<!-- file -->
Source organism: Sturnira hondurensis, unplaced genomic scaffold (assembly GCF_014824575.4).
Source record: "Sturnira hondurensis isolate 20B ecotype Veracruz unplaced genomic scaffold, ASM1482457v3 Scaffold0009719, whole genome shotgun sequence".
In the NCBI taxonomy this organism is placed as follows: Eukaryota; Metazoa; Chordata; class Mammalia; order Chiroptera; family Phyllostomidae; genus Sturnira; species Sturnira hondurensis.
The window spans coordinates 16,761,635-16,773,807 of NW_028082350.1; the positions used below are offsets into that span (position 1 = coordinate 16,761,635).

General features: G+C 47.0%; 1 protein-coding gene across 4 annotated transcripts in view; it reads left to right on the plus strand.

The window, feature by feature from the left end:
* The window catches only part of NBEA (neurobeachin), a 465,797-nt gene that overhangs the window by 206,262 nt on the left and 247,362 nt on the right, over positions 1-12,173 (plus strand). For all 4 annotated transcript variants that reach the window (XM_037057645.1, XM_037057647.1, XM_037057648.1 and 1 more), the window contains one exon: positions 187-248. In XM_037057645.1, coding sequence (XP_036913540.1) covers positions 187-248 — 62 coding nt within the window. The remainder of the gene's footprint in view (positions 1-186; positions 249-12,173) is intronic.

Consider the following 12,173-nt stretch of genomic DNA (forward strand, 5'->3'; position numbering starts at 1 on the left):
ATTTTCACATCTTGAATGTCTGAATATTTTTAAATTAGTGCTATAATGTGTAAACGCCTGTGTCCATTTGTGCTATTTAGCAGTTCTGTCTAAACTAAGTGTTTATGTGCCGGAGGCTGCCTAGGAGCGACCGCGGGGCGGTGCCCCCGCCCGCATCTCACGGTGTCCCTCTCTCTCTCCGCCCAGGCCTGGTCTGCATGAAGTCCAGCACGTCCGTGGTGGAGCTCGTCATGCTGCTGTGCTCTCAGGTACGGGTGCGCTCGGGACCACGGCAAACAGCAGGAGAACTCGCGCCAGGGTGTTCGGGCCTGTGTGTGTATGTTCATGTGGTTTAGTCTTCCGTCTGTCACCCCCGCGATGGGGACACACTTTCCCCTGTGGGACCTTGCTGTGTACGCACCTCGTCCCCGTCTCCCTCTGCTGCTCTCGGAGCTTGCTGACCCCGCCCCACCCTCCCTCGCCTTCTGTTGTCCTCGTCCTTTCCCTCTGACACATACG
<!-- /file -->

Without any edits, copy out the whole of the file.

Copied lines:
Source organism: Sturnira hondurensis, unplaced genomic scaffold (assembly GCF_014824575.4).
Source record: "Sturnira hondurensis isolate 20B ecotype Veracruz unplaced genomic scaffold, ASM1482457v3 Scaffold0009719, whole genome shotgun sequence".
In the NCBI taxonomy this organism is placed as follows: Eukaryota; Metazoa; Chordata; class Mammalia; order Chiroptera; family Phyllostomidae; genus Sturnira; species Sturnira hondurensis.
The window spans coordinates 16,761,635-16,773,807 of NW_028082350.1; the positions used below are offsets into that span (position 1 = coordinate 16,761,635).

General features: G+C 47.0%; 1 protein-coding gene across 4 annotated transcripts in view; it reads left to right on the plus strand.

The window, feature by feature from the left end:
* The window catches only part of NBEA (neurobeachin), a 465,797-nt gene that overhangs the window by 206,262 nt on the left and 247,362 nt on the right, over positions 1-12,173 (plus strand). For all 4 annotated transcript variants that reach the window (XM_037057645.1, XM_037057647.1, XM_037057648.1 and 1 more), the window contains one exon: positions 187-248. In XM_037057645.1, coding sequence (XP_036913540.1) covers positions 187-248 — 62 coding nt within the window. The remainder of the gene's footprint in view (positions 1-186; positions 249-12,173) is intronic.

Consider the following 12,173-nt stretch of genomic DNA (forward strand, 5'->3'; position numbering starts at 1 on the left):
ATTTTCACATCTTGAATGTCTGAATATTTTTAAATTAGTGCTATAATGTGTAAACGCCTGTGTCCATTTGTGCTATTTAGCAGTTCTGTCTAAACTAAGTGTTTATGTGCCGGAGGCTGCCTAGGAGCGACCGCGGGGCGGTGCCCCCGCCCGCATCTCACGGTGTCCCTCTCTCTCTCCGCCCAGGCCTGGTCTGCATGAAGTCCAGCACGTCCGTGGTGGAGCTCGTCATGCTGCTGTGCTCTCAGGTACGGGTGCGCTCGGGACCACGGCAAACAGCAGGAGAACTCGCGCCAGGGTGTTCGGGCCTGTGTGTGTATGTTCATGTGGTTTAGTCTTCCGTCTGTCACCCCCGCGATGGGGACACACTTTCCCCTGTGGGACCTTGCTGTGTACGCACCTCGTCCCCGTCTCCCTCTGCTGCTCTCGGAGCTTGCTGACCCCGCCCCACCCTCCCTCGCCTTCTGTTGTCCTCGTCCTTTCCCTCTGACACATACG